For pitching staff's sake, Phillies must improve MLB's worst defense


ATLANTA — Over the last couple of seasons, there have been frequent cries to move Vince Velasquez to the bullpen. Velasquez’s big fastball and difficulty navigating the middle innings have fueled these cries.

But the Phillies are committed to developing a starting pitcher.

And manager Gabe Kapler thinks the best is yet to come from the 26-year-old right-hander, who is 8-11 with a 4.63 ERA in 29 starts this season.

Kapler uses the Fielding Independent Pitching metric (FIP) to support his opinion. FIP measures everything a pitcher can control — in simple terms, it eliminates defense. Among big-league starters with more than 140 innings pitched this season, Velasquez ranks 23rd with a FIP of 3.65. Nick Pivetta is a few notches down at 3.72. Jacob deGrom leads the majors at 2.02 and Aaron Nola is sixth at 2.77.

“FIP is more predictive of what will happen next year than ERA is and that’s why we look at FIP more than ERA,” Kapler said. “ERA tells the story of what happened including defense. FIP tells us what might happen going forward.”

Kapler pointed out that Velasquez’s FIP is in the neighborhood of Charlie Morton (3.65), Kyle Freeland (3.77), Zack Greinke (3.79) and David Price (3.90).

“Most of the people in that range are really good at their jobs,” Kapler said. “This is something that I have to explain to Vince — you’re OK. If a team doesn’t value a guy with a low FIP and a high ERA, they’re not paying attention. Those guys get snatched up and asked for in trades. They’re in high demand because the expectation is that with an improved defense and a little bit of luck, you get a much better pitcher and maybe a superstar pitcher.”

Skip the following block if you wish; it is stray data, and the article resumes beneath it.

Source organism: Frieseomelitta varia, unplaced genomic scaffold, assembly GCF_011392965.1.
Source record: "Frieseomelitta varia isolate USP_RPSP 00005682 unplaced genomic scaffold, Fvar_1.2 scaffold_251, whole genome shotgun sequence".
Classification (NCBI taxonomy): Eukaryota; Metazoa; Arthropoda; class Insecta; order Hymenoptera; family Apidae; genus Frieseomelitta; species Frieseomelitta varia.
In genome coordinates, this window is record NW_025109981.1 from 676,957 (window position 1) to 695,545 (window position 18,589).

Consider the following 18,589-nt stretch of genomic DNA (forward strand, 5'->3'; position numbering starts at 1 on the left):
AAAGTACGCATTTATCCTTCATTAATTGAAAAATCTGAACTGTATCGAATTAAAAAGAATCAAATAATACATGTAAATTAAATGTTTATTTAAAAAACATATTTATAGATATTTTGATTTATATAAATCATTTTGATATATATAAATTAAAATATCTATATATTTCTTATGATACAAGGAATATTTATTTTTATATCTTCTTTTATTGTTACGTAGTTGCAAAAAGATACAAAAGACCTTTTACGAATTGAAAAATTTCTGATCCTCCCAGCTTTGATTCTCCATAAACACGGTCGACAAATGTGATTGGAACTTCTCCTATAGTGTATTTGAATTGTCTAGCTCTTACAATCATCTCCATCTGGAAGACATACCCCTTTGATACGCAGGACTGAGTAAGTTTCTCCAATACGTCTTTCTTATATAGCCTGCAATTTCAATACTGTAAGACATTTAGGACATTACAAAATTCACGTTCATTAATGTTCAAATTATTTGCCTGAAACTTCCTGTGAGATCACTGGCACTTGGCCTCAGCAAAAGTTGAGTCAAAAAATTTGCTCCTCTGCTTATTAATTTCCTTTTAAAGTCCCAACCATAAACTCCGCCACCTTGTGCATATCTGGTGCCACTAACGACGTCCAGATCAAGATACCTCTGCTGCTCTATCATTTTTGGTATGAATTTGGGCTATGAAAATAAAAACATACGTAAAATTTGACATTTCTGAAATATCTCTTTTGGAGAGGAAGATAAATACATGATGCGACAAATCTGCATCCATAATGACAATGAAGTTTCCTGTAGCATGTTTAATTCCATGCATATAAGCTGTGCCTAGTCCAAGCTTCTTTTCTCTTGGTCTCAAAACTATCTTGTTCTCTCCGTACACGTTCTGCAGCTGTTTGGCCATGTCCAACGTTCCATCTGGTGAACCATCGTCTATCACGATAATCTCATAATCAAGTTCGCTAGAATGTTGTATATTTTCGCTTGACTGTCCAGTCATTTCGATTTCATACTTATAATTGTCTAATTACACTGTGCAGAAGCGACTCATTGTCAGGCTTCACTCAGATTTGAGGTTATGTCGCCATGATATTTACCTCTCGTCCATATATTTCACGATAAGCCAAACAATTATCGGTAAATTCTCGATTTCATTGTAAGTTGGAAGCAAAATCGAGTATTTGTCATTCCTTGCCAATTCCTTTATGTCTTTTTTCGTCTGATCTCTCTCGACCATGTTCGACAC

By mentioning FIP, Kapler shined light on one of the Phillies’ biggest flaws: Defense. According to FanGraphs, the Phillies rank last in the majors in defensive runs saved (DRS) at minus-127. By comparison, the Braves, the team the Phillies are looking up at in the NL East standings, rank third best in the majors at plus-60 DRS.

“I acknowledge our defense has not been great,” Kapler said.

“If we caught the ball as a team better this year, if we made plays better as a team, that includes everything you can think of defensively, I think our pitchers would stand out even more than they have.”

Desperate to try to stay in the NL East race, the Phillies have recently prioritized offense over defense. The idea backfired on Thursday night as two instances of substandard infield play resulted in two runs behind Velasquez in the first inning. But Kapler took a similar tack Friday night. Looking for offense, he used Rhys Hoskins in left field, Carlos Santana at third base and Justin Bour at first base.

Next year, defense must be re-prioritized. It must get better. It will help the pitching staff.

“There are a number of things that we will dive into, that we will improve, that we will focus on to help our collection of defenders to be the best version of themselves,” Kapler said. “Quickness, agility, mobility, athleticism. If we get to two more ground balls, if we have two more throws that are this much better ... this is very much a game of inches. We have plenty of guys who have an opportunity to improve.”

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